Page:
Free education/SOAS Occupation/SOAS Student Statement of Occupation

SOAS Student Statement of Occupation

15 October 2015

On Thursday the 8th of October 2015, two days after the occupation of the Brunei Suite, the General Assembly of the SOAS Student Union voted unanimously for a resolution of no confidence in the school’s senior management.

The resolution has been a long time coming. Over the years, students and academic and support staff have been in conflict with management over a range of issues – over and over again. As diverse as we all are (always disagreeing and debating about almost everything), there is one thing that we can all agree on: SOAS’ management needs to change.

Whether it is their bureaucratic intransigence preventing us from switching courses and choosing our tutorials, or the more serious matters of outsourcing and course cuts, SOAS management consistently ignores the needs and wishes of students and the exploitation of its staff. They make decisions without us and impose them on us as if our viewpoints do not matter.

  • When we passed a referendum with an overwhelming majority (73%) in support of the Boycott, Divestments and Sanctions (BDS) Campaign last year, management ignored us.
  • When we opposed the outsourcing of cleaners, security and other workers, management ignored us.
  • When the Fractionals went on strike for a fair pay, management ignored them.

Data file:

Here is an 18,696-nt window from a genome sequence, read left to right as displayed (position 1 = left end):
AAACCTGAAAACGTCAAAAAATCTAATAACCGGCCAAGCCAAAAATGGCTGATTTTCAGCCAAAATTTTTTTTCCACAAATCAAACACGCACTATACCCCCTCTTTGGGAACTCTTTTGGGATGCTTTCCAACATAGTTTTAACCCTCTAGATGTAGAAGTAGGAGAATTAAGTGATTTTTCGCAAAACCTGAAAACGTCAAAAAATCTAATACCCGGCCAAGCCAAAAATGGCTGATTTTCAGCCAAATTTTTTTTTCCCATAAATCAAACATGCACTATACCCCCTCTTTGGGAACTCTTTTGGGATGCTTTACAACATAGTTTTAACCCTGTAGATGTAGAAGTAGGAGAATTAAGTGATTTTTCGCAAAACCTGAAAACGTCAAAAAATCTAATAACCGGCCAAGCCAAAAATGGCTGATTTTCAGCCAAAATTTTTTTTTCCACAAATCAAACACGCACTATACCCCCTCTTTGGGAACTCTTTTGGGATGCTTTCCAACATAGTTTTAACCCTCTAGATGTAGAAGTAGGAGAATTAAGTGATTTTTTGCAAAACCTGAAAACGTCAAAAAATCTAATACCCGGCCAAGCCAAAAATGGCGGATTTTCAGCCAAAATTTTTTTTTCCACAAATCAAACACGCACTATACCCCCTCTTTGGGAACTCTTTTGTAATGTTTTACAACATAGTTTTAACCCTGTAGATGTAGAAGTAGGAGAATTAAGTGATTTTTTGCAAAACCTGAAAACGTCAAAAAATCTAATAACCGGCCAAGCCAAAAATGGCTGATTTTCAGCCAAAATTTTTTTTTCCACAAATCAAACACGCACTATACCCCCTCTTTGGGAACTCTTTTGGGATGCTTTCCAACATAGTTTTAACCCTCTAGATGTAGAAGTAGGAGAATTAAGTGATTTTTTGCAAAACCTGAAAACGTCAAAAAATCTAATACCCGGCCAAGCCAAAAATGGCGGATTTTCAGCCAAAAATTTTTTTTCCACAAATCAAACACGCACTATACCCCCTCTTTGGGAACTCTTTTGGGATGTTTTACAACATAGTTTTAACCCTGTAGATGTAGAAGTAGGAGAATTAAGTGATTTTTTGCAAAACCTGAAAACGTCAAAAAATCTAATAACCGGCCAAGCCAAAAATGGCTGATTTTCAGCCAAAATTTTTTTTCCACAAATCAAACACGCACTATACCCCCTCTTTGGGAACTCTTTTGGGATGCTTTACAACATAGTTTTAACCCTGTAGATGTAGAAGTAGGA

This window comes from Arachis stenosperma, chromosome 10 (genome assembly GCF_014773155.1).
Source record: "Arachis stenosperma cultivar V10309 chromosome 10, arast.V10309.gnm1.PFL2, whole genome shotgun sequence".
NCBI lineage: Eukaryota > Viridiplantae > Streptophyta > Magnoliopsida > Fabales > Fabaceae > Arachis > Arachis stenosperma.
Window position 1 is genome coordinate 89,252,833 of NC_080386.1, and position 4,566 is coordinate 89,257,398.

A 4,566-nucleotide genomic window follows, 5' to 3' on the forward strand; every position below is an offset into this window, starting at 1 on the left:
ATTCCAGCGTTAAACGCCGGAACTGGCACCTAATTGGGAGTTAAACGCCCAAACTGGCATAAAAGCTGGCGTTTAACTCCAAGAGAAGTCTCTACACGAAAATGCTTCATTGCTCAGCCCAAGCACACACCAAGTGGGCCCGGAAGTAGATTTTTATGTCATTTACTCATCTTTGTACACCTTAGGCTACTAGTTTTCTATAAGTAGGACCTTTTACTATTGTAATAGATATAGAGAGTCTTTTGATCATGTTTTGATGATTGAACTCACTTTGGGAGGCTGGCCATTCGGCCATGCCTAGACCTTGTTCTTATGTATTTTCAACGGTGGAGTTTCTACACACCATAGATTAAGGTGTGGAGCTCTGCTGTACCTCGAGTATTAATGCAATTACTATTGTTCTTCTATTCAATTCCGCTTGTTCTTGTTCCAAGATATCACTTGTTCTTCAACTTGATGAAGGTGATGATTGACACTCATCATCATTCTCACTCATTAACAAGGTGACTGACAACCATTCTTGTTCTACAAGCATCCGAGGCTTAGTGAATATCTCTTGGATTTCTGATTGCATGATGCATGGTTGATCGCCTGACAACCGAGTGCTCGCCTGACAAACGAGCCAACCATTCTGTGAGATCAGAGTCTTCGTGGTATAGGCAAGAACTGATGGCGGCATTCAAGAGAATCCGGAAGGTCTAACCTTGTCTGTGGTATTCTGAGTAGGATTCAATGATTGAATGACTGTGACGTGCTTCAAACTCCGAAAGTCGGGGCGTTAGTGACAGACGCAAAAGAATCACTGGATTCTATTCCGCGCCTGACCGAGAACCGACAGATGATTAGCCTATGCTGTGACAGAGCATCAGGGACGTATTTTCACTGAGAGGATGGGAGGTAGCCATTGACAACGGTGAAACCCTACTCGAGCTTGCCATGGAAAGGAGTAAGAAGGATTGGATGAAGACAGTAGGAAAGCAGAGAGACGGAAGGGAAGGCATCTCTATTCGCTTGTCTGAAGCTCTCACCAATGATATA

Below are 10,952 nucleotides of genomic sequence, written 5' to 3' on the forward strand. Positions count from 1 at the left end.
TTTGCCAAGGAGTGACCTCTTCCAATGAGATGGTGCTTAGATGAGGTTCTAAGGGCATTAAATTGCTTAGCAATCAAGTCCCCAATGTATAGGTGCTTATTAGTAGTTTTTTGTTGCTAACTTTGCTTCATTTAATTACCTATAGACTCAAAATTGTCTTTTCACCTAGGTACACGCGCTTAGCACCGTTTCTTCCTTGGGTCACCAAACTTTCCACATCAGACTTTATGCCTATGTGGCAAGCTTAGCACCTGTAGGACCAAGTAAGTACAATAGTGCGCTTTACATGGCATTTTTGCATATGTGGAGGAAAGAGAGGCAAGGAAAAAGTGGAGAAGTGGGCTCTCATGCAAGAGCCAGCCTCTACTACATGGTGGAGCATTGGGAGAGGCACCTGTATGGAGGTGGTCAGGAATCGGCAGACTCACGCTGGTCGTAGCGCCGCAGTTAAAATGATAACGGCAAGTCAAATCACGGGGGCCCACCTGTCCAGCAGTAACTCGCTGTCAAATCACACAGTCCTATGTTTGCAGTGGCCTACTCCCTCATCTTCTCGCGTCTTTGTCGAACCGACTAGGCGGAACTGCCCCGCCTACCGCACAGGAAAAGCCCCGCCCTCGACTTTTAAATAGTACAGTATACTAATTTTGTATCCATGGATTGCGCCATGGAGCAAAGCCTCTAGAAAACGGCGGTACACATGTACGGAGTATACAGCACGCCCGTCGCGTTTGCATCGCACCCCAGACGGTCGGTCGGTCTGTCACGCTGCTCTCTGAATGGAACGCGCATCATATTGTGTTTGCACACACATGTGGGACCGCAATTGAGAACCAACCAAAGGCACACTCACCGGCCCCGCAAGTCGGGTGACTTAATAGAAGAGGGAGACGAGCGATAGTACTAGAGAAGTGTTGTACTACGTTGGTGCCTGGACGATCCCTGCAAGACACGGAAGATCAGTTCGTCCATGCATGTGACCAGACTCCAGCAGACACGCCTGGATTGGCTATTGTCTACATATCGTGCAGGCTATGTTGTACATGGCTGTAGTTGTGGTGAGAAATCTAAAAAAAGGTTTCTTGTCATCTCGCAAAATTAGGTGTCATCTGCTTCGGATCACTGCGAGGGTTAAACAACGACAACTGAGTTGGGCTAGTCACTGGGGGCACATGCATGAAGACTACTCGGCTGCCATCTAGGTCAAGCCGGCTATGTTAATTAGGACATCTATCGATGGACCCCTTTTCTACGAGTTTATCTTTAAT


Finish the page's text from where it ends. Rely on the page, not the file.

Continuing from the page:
• The 14% gender pay gap remains ignored and institutional racism thrives.

The Executive Board wants to make 6.5 million pounds of cuts. Why do they insist on redundancies? Why won’t they start with cutting their own inflated salaries?

What the occupation has realised is that no matter how many resolutions we pass as students and academic and support staff, the management will continue to ignore us. The SOAS Student Union is great and always very supportive of the students. Yet the undemocratic structures of governance at the university mean that the SU gets very little say (2 votes in a body of 22 people) over the big decisions such as those about fees, courses and worker rights.

As students, we are sick and tired of being treated as walking ATM machines who are only as good as the money we bring into the university. The people that run this institution will only listen when they are forced to do so. The occupation is therefore the first step in challenging the management’s autocratic authority. The occupation will not rest until students and all the staff are no longer subjects, but active participants in the running of this university.

It is time that SOAS democratises.

The current governing situation under the Executive Board and Board of Trustees must be restructured. In its place, students, academic staff and support staff should have authority over the running of our university. The first step in achieving this, as occupiers, is to open up the Brunei Gallery to courses, discussions and lectures by students, lecturers, and workers in SOAS as well as many supporters from outside the university. This space will be a pedagogical space where we all learn together outside the confines of corporatism. Through this action of creating our own free university, the occupation will show that students and staff are capable of driving our own education and that there is no need for senior management to design our curriculum for us. Anyone who would like to hold an event at the SOAS Student Occupation can email us at or find us on Facebook. This university belongs to those who work here and study here.

Or in the words of distinguished cultural theorist Stuart Hall, who advocated for the decolonisation of higher education: “The university is a critical institution or it is nothing.”